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America and the Armenian genocide of 1915

Author: J M Winter
Publisher: New York : Cambridge University Press, 2003.
Series: Studies in the social and cultural history of modern warfare.
Edition/Format:   Book : EnglishView all editions and formats
Database:WorldCat
Summary:
Before Rwanda and Bosnia, and before the Holocaust, the first genocide of the twentieth century happened in Turkish Armenia in 1915, when approximately one million people were killed. This volume is the first account of the American response to this atrocity. The first part sets up the framework for understanding the genocide: Sir Martin Gilbert, Vahakn Dadrian and Jay Winter provide an analytical setting for nine  Read more...
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Details

Genre/Form: Kongress
Named Person: Woodrow Wilson
Material Type: Internet resource
Document Type: Book, Internet Resource
All Authors / Contributors: J M Winter
ISBN: 0521829585 9780521829588
OCLC Number: 51861981
Description: xii, 317 p. : map ; 24 cm.
Contents: Twentieth-century genocides / Sir Martin Gilbert --
Under cover of war / Jay Winter --
Armenian genocide / Vahakn N. Dadrian --
Friend in power? / John Milton Cooper, Jr. --
Wilsonian diplomacy and Armenia / Lloyd E. Ambrosius --
American diplomatic correspondence in the age of mass murder / Rouben Paul Adalian --
Armenian genocide and American missionary relief efforts / Suzanne E. Moranian --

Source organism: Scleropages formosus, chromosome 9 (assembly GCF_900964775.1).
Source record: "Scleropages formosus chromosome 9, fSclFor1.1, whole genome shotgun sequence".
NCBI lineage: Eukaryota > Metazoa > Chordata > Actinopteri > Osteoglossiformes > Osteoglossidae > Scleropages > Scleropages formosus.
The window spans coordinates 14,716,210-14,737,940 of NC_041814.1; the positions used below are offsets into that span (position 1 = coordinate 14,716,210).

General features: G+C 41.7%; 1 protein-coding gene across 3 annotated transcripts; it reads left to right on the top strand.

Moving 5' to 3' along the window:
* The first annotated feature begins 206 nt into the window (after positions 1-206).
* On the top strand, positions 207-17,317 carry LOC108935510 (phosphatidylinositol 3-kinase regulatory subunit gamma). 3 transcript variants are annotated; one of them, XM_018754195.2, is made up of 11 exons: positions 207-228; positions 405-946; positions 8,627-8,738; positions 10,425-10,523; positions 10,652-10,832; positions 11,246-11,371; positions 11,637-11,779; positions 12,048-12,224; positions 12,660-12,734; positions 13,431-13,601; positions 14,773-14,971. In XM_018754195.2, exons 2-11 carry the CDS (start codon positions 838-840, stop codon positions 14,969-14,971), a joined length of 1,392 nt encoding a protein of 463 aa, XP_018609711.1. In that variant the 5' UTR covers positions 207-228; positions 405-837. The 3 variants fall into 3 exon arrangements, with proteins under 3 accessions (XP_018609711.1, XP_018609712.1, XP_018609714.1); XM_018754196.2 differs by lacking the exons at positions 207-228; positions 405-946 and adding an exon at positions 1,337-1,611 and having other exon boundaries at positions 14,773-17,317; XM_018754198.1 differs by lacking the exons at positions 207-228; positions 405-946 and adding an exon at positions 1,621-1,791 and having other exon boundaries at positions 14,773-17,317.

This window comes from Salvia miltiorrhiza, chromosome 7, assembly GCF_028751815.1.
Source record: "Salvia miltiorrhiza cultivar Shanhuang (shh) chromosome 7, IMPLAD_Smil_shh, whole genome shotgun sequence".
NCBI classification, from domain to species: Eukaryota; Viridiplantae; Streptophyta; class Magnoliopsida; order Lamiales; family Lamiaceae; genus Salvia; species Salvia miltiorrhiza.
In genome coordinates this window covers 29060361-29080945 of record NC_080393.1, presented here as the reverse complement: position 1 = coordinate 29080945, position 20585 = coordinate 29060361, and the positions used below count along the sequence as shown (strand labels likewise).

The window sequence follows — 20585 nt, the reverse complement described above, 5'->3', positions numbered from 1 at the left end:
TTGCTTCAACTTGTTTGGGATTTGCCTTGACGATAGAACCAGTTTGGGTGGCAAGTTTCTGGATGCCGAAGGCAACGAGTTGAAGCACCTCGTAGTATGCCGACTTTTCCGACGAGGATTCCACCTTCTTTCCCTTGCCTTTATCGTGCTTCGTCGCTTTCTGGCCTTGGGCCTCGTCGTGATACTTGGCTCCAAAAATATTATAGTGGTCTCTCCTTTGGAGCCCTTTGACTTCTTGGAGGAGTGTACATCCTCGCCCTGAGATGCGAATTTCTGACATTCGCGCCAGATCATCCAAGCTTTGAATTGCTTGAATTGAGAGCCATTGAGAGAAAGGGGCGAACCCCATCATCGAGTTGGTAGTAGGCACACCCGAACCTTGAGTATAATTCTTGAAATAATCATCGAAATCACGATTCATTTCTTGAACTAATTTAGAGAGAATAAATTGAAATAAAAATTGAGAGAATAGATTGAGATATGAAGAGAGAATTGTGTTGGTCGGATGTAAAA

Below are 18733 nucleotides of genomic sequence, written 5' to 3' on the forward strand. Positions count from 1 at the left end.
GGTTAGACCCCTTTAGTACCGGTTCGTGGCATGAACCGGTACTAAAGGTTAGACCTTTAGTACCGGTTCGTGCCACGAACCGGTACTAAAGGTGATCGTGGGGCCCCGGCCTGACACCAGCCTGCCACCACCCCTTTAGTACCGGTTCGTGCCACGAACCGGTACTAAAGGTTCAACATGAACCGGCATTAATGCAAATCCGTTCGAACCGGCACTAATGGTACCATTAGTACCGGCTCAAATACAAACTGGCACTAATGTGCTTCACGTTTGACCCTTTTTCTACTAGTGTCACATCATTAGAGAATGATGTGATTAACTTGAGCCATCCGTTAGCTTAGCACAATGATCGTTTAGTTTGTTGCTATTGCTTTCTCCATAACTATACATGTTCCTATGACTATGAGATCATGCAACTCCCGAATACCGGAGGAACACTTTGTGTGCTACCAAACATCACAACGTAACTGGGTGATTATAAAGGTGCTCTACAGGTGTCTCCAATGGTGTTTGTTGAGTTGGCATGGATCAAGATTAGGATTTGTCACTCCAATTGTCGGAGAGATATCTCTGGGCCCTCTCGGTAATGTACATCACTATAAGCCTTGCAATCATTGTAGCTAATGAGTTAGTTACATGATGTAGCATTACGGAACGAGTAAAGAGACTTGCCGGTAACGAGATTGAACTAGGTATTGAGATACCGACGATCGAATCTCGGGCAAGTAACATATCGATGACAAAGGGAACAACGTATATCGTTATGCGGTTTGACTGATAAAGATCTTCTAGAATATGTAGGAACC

Mary Louise Graffam / Susan Billington Harper --
From Ezra Pound to Theodore Roosevelt / Peter Balakian --
Armenian genocide and US post-war commissions / Richard G. Hovannisian --
Congress confronts the Armenian genocide / Donald A. Ritchie --
When news is not enough / Thomas C. Leonard.
Series Title: Studies in the social and cultural history of modern warfare.
Responsibility: edited by Jay Winter.
More information:

Abstract:

Before Rwanda and Bosnia, and before the Holocaust, the first genocide of the twentieth century happened in Turkish Armenia in 1915, when approximately one million people were killed. This volume is the first account of the American response to this atrocity. The first part sets up the framework for understanding the genocide: Sir Martin Gilbert, Vahakn Dadrian and Jay Winter provide an analytical setting for nine scholarly essays examining how Americans learned of this catastrophe and how they tried to help its victims. Knowledge and compassion, though, were not enough to stop the killings. A terrible precedent was born in 1915, one which has come to haunt the United States and other Western countries throughout the twentieth century and beyond. To read the essays in this volume is chastening: the dilemmas Americans faced when confronting evil on an unprecedented scale are not very different from the dilemmas we face today.

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